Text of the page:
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The Chicago Bears are a Clown Show

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Lollapalooza 2006 - Day 2 Photo by Roger Kisby/Getty Images

OxfordDictionaries.com defines clowns as ‘foolish or incompetent people.’

UrbanDictionary.com lists their top definition for clown show as “when people are really screwing up an activity that should be fairly straight forward.”

I honestly can’t think of a better way to describe the Chicago Bears.

The one win Bears will take on the NFC North leading Minnesota Vikings tonight on ESPN’s Monday Night Football it what will no doubt turn into a bash-fest of Chicago’s entire franchise. The ESPN analysts will make the Bears look like a punch-line every chance they get and with no postseason appearances since 2010, they have every right to do so.

They’ve been on a national stage three times already this year, losing by 15 on Monday Night Football on the 2nd week of the season, followed by a 14 point loss on Sunday Night Football the next week. They lost by 16 last week on Thursday night Football, and now tonight they get to finish their prime time slate against an angry Viking team coming off their 1st loss of the season.

Even if the Bears somehow find a way to win, the Bears have become a national joke.

How many Chicago Bears does it take to screw in a light-bulb?

Six.

One consultant hired to tell them how bad the current regime is at screwing in the light-bulb. A regime that was hired, if you remember correctly, because the last football-consultant-for-hire advised them to do so.

One chairman to represent a clueless ownership that presides over one incompetent employee after the other, as they try and find someone that can screw in the light-bulb correctly.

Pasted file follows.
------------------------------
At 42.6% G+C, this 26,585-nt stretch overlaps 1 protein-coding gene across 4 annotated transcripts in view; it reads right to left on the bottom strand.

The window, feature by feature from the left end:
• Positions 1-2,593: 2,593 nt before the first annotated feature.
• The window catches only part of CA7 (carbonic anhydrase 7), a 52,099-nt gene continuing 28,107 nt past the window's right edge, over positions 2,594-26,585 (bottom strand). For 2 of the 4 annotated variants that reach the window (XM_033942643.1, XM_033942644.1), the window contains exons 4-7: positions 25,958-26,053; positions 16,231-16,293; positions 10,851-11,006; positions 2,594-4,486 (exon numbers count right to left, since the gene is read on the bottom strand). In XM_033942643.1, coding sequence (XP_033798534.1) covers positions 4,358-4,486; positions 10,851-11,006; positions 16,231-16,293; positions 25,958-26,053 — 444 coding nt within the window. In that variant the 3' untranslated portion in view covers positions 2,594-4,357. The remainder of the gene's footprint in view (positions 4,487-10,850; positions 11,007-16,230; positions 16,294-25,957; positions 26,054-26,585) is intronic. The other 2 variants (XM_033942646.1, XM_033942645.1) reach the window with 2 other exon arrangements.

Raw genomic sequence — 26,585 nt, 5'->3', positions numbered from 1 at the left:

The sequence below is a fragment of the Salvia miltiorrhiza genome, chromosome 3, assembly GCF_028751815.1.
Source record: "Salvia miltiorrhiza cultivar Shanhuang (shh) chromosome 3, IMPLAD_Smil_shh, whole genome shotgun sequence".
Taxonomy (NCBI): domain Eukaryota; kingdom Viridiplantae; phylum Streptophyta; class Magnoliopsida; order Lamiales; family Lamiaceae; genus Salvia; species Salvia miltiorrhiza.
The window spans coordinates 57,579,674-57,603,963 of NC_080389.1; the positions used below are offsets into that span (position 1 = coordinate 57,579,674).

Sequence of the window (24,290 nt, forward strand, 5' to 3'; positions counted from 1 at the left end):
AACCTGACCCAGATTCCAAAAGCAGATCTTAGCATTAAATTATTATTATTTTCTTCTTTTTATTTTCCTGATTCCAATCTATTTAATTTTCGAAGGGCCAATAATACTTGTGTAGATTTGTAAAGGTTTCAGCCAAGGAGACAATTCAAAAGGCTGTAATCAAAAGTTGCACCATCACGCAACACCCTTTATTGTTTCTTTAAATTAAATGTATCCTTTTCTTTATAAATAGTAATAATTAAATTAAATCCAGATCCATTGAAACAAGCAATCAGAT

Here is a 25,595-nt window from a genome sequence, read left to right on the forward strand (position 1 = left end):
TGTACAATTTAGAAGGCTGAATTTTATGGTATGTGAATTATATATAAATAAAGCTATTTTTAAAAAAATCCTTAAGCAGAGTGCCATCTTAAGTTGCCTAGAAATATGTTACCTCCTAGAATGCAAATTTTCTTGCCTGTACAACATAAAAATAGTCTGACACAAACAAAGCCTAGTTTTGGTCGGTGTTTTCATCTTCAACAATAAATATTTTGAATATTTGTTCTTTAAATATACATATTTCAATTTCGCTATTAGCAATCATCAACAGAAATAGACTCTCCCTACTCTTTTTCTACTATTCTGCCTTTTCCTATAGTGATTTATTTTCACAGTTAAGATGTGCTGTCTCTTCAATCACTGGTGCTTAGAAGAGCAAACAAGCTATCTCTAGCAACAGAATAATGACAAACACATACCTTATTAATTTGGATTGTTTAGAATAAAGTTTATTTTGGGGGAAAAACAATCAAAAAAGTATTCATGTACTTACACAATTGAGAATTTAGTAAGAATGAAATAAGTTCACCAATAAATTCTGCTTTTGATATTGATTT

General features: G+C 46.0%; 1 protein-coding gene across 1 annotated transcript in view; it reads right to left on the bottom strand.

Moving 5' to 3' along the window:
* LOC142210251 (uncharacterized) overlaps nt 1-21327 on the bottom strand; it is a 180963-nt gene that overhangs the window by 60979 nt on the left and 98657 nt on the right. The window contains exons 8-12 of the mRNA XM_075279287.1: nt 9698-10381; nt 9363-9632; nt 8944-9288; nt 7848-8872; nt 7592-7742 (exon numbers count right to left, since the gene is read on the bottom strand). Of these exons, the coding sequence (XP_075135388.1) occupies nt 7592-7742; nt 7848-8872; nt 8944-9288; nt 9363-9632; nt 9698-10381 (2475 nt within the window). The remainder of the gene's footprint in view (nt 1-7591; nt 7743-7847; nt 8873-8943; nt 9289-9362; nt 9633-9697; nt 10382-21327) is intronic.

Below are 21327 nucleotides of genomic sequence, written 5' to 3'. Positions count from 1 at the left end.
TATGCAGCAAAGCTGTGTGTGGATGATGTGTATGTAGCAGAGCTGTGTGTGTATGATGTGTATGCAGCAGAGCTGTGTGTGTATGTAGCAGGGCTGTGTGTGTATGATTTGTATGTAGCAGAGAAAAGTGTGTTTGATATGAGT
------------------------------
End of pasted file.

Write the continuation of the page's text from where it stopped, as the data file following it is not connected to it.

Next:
One team president to do... nothing apparently.

One general manager to stand idly by as someone tells him what to do.

One head coach to look stoic and old school, while trying to figure out how someone can screw in the light-bulb.

One pseudo-injured quarterback to stand on the sideline, unwanted, until he’s needed to screw in the light-bulb because the guy the head coach really wants to screw in the light-bulb broke his arm.

It’s exhausting being a fan of the Chicago Bears.

A franchise that was founded in 1920 as the Decatur Staleys, that won their first championship the following year as the Chicago Staleys, a franchise with more wins than any other, ranked first in Pro Football Hall Of Famers, a franchise with the 2nd most league Championships (9), can’t figure out how to stay relevant in the National Football League.

The last 30 years has been one misstep after the other by a franchise that should be one of the league’s standard bearers.

Only one Super Bowl win since 1985 is a travesty.

Mock press conferences, free agency failures, unchecked boxes, draft day trades agreed to then backed out of, first round busts, fractured locker rooms, Soldier Field no-shows, and entitled coaches that talk down to the media and fans are what the Bears are now.

Every few years there seems to be a new embarrassing story that comes out of Chicago.

It’s pathetic to the point of being comical. The Bears play in the 3rd largest market in the United States, with a devoted and large fan-base. They should be perennial playoff contenders not a team with only 8 winning seasons since Mike Ditka’s last year as head coach in 1992, a span of 24 years.

I have no idea if Chairman George McCaskey or Team President Ted Phillips are doing their jobs correctly. All I know is the Bears have 38 wins and 49 loses since McCaskey took over in 2011 (with no playoff appearances) and since Phillips took over in 1999, they are 136-143 (with 4 postseason berths).

Rumors circulated that general manager Ryan Pace was told to hire John Fox as his head coach because they didn’t want an inexperienced GM and an inexperienced head coach at the same time.

I don’t know if that was the consultants idea, the Chairman's or the President’s, but I do know that if you hire a guy to do a job, you let him do his damn job.

Maybe instead of hiring consultant after consultant, they should hire an actual football guy (that has had NFL success) to serve as the Team President in charge of football operations that can oversee everything football related that happens.

Since Super Bowl XX, the Bears are barely a .500 team with 246 wins and 240 loses.

What they’ve been doing isn’t working, so it’s time to do something different.

It’s sad that being mediocre is the norm for the Chicago Bears, but maybe this “new” brain trust can figure things out this time. Either that, or you know, like I previously stated, let Ryan Pace do his job as GM and run the show his way.